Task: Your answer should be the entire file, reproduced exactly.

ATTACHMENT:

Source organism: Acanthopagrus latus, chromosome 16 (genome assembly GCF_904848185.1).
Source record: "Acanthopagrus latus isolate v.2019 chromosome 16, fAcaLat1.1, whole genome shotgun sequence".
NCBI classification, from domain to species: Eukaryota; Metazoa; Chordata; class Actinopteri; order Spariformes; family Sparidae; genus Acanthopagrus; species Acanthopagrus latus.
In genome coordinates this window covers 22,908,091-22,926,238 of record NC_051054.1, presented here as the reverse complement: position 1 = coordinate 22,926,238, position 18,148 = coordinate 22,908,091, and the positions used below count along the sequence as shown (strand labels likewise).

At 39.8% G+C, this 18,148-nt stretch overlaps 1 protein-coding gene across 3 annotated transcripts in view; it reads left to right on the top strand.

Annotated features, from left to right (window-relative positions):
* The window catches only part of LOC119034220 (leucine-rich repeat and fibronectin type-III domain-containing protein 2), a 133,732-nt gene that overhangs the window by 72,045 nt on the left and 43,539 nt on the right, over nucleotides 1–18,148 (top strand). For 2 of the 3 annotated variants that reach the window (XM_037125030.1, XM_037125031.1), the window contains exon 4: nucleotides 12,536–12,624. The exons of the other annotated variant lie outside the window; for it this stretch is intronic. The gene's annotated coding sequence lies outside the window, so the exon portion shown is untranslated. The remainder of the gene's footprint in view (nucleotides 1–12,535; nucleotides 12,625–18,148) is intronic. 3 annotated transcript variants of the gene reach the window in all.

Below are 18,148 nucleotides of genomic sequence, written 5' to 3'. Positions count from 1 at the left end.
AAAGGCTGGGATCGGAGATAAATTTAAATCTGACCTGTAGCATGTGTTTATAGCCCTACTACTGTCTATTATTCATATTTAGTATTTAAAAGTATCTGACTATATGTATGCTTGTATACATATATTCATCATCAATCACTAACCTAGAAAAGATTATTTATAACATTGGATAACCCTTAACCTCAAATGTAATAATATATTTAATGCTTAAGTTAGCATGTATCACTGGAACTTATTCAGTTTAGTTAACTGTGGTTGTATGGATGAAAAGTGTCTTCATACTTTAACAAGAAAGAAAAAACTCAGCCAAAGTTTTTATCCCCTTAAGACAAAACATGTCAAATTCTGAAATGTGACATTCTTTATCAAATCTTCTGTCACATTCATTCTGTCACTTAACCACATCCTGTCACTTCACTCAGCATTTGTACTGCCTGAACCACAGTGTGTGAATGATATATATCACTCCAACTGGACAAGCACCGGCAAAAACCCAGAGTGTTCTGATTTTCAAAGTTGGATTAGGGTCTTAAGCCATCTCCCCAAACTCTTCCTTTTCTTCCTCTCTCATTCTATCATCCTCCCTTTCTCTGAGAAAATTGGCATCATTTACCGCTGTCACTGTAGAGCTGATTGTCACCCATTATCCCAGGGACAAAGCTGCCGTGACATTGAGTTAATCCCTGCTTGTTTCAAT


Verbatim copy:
Source organism: Acanthopagrus latus, chromosome 16 (genome assembly GCF_904848185.1).
Source record: "Acanthopagrus latus isolate v.2019 chromosome 16, fAcaLat1.1, whole genome shotgun sequence".
NCBI classification, from domain to species: Eukaryota; Metazoa; Chordata; class Actinopteri; order Spariformes; family Sparidae; genus Acanthopagrus; species Acanthopagrus latus.
In genome coordinates this window covers 22,908,091-22,926,238 of record NC_051054.1, presented here as the reverse complement: position 1 = coordinate 22,926,238, position 18,148 = coordinate 22,908,091, and the positions used below count along the sequence as shown (strand labels likewise).

At 39.8% G+C, this 18,148-nt stretch overlaps 1 protein-coding gene across 3 annotated transcripts in view; it reads left to right on the top strand.

Annotated features, from left to right (window-relative positions):
* The window catches only part of LOC119034220 (leucine-rich repeat and fibronectin type-III domain-containing protein 2), a 133,732-nt gene that overhangs the window by 72,045 nt on the left and 43,539 nt on the right, over nucleotides 1–18,148 (top strand). For 2 of the 3 annotated variants that reach the window (XM_037125030.1, XM_037125031.1), the window contains exon 4: nucleotides 12,536–12,624. The exons of the other annotated variant lie outside the window; for it this stretch is intronic. The gene's annotated coding sequence lies outside the window, so the exon portion shown is untranslated. The remainder of the gene's footprint in view (nucleotides 1–12,535; nucleotides 12,625–18,148) is intronic. 3 annotated transcript variants of the gene reach the window in all.

Below are 18,148 nucleotides of genomic sequence, written 5' to 3'. Positions count from 1 at the left end.
AAAGGCTGGGATCGGAGATAAATTTAAATCTGACCTGTAGCATGTGTTTATAGCCCTACTACTGTCTATTATTCATATTTAGTATTTAAAAGTATCTGACTATATGTATGCTTGTATACATATATTCATCATCAATCACTAACCTAGAAAAGATTATTTATAACATTGGATAACCCTTAACCTCAAATGTAATAATATATTTAATGCTTAAGTTAGCATGTATCACTGGAACTTATTCAGTTTAGTTAACTGTGGTTGTATGGATGAAAAGTGTCTTCATACTTTAACAAGAAAGAAAAAACTCAGCCAAAGTTTTTATCCCCTTAAGACAAAACATGTCAAATTCTGAAATGTGACATTCTTTATCAAATCTTCTGTCACATTCATTCTGTCACTTAACCACATCCTGTCACTTCACTCAGCATTTGTACTGCCTGAACCACAGTGTGTGAATGATATATATCACTCCAACTGGACAAGCACCGGCAAAAACCCAGAGTGTTCTGATTTTCAAAGTTGGATTAGGGTCTTAAGCCATCTCCCCAAACTCTTCCTTTTCTTCCTCTCTCATTCTATCATCCTCCCTTTCTCTGAGAAAATTGGCATCATTTACCGCTGTCACTGTAGAGCTGATTGTCACCCATTATCCCAGGGACAAAGCTGCCGTGACATTGAGTTAATCCCTGCTTGTTTCAAT